FINRA office in New York. (Photo: Ron Pechtimaldjian) FINRA office in New York. (Photo: Ron Pechtimaldjian)

No one begins their career thinking that they will one day be a respondent in a Financial Industry Regulatory Authority disciplinary hearing, but the reality is that even a small lapse in judgment can lead to a career-killing sanction.  Disciplinary penalties are designed, in theory, to take mitigating circumstances into account, but respondents should have a clear-eyed understanding of how mitigation arguments often face long odds.

FINRA’s approach toward disciplinary penalties is embodied in its Sanctions Guidelines, which are the starting point for a discussion of the sanctions aspect of FINRA’s enforcement regime.  As a general principle, sanctions are supposed to be remedial, not punitive, and the Guidelines instruct hearing panels to fashion penalties that, while sufficient to deter future misconduct, are nevertheless appropriate after considering the facts of each case.

In that spirit, for many types of misconduct, the Guidelines suggest a range of possible outcomes. The possibilities can vary widely. As an illustration, the recommended sanction for excessive trading is a fine between $5,000 and $110,000 and a suspension of anywhere between one month to two years (or even an industry bar in the case of intentional churning).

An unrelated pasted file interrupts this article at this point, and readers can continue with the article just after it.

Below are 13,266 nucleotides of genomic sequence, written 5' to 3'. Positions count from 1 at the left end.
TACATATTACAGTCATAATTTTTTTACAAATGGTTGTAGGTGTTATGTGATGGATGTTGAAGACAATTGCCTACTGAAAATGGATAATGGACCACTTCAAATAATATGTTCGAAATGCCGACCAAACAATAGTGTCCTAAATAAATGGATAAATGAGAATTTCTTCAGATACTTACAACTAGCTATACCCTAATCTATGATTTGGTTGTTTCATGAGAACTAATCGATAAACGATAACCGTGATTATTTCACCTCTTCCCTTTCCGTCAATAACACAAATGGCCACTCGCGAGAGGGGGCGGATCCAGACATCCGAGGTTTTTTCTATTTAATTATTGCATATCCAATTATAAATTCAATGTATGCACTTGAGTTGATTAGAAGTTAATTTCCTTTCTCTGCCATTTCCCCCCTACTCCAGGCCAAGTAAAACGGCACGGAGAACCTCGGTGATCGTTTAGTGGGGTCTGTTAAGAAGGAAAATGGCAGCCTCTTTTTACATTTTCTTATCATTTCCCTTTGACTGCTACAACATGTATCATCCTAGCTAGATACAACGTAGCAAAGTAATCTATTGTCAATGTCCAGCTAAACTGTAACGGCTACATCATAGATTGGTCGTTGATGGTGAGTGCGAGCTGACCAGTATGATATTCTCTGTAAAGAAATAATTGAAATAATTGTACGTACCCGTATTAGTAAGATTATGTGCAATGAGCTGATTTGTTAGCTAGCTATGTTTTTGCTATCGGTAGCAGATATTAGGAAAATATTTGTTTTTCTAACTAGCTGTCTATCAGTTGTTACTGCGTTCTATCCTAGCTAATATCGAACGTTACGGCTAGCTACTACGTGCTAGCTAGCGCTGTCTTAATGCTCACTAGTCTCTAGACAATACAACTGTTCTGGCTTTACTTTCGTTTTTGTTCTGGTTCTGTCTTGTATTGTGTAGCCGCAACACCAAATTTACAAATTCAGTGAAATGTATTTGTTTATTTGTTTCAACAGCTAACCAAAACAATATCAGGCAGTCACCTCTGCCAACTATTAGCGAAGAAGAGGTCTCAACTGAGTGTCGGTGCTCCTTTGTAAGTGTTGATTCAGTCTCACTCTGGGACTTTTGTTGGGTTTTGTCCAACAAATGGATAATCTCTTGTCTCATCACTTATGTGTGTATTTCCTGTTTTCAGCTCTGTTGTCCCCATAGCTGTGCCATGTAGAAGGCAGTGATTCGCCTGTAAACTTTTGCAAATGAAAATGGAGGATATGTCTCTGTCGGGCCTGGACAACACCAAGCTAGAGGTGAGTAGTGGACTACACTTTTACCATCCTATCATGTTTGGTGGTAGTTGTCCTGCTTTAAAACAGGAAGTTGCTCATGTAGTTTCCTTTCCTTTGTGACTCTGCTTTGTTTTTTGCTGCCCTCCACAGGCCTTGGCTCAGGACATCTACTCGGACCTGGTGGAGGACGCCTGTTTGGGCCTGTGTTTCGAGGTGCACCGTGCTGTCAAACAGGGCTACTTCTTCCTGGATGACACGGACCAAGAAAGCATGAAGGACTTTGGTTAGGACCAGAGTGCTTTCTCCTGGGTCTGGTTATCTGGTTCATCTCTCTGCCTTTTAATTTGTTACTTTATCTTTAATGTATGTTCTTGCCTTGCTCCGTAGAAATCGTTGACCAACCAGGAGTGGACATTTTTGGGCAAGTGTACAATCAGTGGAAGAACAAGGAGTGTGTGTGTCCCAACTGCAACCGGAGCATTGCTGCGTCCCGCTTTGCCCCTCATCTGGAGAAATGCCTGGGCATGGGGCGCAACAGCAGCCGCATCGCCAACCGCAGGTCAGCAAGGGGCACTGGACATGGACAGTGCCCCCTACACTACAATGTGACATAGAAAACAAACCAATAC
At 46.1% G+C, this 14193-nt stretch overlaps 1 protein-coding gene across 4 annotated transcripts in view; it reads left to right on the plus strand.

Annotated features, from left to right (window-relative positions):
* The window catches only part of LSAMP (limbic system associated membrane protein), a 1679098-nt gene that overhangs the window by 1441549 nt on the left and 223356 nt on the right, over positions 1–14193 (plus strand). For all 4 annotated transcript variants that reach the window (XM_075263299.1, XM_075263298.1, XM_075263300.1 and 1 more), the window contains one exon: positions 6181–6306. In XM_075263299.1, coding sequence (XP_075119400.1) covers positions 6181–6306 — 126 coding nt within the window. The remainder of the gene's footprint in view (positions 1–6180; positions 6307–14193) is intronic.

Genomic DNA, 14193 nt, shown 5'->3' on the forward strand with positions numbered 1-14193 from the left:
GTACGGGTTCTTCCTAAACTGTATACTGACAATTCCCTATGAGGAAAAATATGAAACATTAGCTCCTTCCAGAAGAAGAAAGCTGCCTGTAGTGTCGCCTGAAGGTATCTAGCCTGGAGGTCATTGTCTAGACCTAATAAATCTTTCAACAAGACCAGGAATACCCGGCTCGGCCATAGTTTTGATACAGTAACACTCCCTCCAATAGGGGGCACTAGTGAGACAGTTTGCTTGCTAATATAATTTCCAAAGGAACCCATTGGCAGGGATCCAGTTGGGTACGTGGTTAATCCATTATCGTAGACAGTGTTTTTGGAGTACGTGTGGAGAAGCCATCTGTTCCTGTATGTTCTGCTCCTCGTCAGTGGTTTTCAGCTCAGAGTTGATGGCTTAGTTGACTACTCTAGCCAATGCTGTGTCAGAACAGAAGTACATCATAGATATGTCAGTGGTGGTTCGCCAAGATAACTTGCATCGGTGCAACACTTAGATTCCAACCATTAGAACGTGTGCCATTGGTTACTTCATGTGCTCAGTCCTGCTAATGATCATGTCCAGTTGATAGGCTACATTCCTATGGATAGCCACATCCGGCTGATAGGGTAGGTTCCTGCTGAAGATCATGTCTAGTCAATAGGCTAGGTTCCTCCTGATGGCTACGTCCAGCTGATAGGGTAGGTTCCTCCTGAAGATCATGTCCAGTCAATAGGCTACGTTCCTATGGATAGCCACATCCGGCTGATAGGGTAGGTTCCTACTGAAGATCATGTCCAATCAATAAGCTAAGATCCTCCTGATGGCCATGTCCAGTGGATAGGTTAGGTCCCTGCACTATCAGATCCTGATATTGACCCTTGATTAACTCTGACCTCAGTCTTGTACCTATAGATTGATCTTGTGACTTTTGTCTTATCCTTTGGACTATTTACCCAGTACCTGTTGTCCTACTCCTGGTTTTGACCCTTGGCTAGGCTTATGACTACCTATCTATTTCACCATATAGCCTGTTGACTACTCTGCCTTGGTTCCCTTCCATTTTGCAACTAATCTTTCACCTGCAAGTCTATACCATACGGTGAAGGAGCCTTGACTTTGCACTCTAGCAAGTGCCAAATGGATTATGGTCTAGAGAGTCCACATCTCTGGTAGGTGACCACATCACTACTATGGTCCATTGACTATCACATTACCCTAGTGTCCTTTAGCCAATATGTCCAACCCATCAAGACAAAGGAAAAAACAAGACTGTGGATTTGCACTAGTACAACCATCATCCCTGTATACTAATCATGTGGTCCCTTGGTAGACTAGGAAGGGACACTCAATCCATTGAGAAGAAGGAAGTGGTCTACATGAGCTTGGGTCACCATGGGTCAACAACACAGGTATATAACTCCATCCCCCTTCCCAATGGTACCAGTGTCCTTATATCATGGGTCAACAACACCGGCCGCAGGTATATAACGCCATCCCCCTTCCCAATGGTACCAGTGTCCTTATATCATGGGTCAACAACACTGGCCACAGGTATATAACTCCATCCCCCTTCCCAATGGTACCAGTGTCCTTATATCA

Ranges like these are meant to give hearing panels the flexibility to tailor a sanction that accounts for the circumstances of each case, and the Guidelines lay out a number of factors that bear on the severity of penalties. These include the respondent’s prior disciplinary history; whether respondents have been disciplined already by other regulators or their employers for the same misconduct; whether the respondent voluntarily tried to remedy the misconduct prior to being caught; whether respondent engaged in misconduct over an extended period of time; and the size and nature of the transactions involved in the misconduct.

These factors are not the only things hearing panels consider when tailoring a penalty. The Guidelines discuss a number of other factors that apply to all cases, and they also include factors that apply to specific types of misconduct. In a forged signature case, for example, the Guidelines instruct hearing panels to consider, among other things, the nature of document that was signed. Importantly, the Guidelines are not meant to be exhaustive; on occasion, respondents successfully raise mitigation arguments based on factors that FINRA did not include in its guidance.

This flexible approach naturally gives hearing panels important leeway in tailoring an appropriate penalty, but this flexibility comes with a number of important caveats.